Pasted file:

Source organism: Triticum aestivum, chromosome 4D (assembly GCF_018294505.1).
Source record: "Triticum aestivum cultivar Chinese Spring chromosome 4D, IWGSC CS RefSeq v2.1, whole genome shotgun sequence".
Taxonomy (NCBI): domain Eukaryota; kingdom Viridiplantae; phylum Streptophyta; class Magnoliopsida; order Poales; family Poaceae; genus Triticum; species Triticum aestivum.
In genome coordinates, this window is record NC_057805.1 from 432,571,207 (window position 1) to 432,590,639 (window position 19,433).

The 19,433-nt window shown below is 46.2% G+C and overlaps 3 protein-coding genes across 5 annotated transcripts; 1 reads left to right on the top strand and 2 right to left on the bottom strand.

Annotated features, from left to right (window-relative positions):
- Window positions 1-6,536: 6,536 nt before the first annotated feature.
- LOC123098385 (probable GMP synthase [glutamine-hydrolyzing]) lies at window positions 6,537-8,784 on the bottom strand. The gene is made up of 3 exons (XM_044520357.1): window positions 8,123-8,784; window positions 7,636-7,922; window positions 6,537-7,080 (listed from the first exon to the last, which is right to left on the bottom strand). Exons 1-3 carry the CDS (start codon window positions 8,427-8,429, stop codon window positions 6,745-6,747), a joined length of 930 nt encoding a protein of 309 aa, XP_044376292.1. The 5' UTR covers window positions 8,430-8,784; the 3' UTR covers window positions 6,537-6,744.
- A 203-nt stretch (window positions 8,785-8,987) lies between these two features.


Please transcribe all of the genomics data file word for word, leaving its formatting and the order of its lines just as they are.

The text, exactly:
Source organism: Triticum aestivum, chromosome 4D (assembly GCF_018294505.1).
Source record: "Triticum aestivum cultivar Chinese Spring chromosome 4D, IWGSC CS RefSeq v2.1, whole genome shotgun sequence".
Taxonomy (NCBI): domain Eukaryota; kingdom Viridiplantae; phylum Streptophyta; class Magnoliopsida; order Poales; family Poaceae; genus Triticum; species Triticum aestivum.
In genome coordinates, this window is record NC_057805.1 from 432,571,207 (window position 1) to 432,590,639 (window position 19,433).

The 19,433-nt window shown below is 46.2% G+C and overlaps 3 protein-coding genes across 5 annotated transcripts; 1 reads left to right on the top strand and 2 right to left on the bottom strand.

Annotated features, from left to right (window-relative positions):
- Window positions 1-6,536: 6,536 nt before the first annotated feature.
- LOC123098385 (probable GMP synthase [glutamine-hydrolyzing]) lies at window positions 6,537-8,784 on the bottom strand. The gene is made up of 3 exons (XM_044520357.1): window positions 8,123-8,784; window positions 7,636-7,922; window positions 6,537-7,080 (listed from the first exon to the last, which is right to left on the bottom strand). Exons 1-3 carry the CDS (start codon window positions 8,427-8,429, stop codon window positions 6,745-6,747), a joined length of 930 nt encoding a protein of 309 aa, XP_044376292.1. The 5' UTR covers window positions 8,430-8,784; the 3' UTR covers window positions 6,537-6,744.
- A 203-nt stretch (window positions 8,785-8,987) lies between these two features.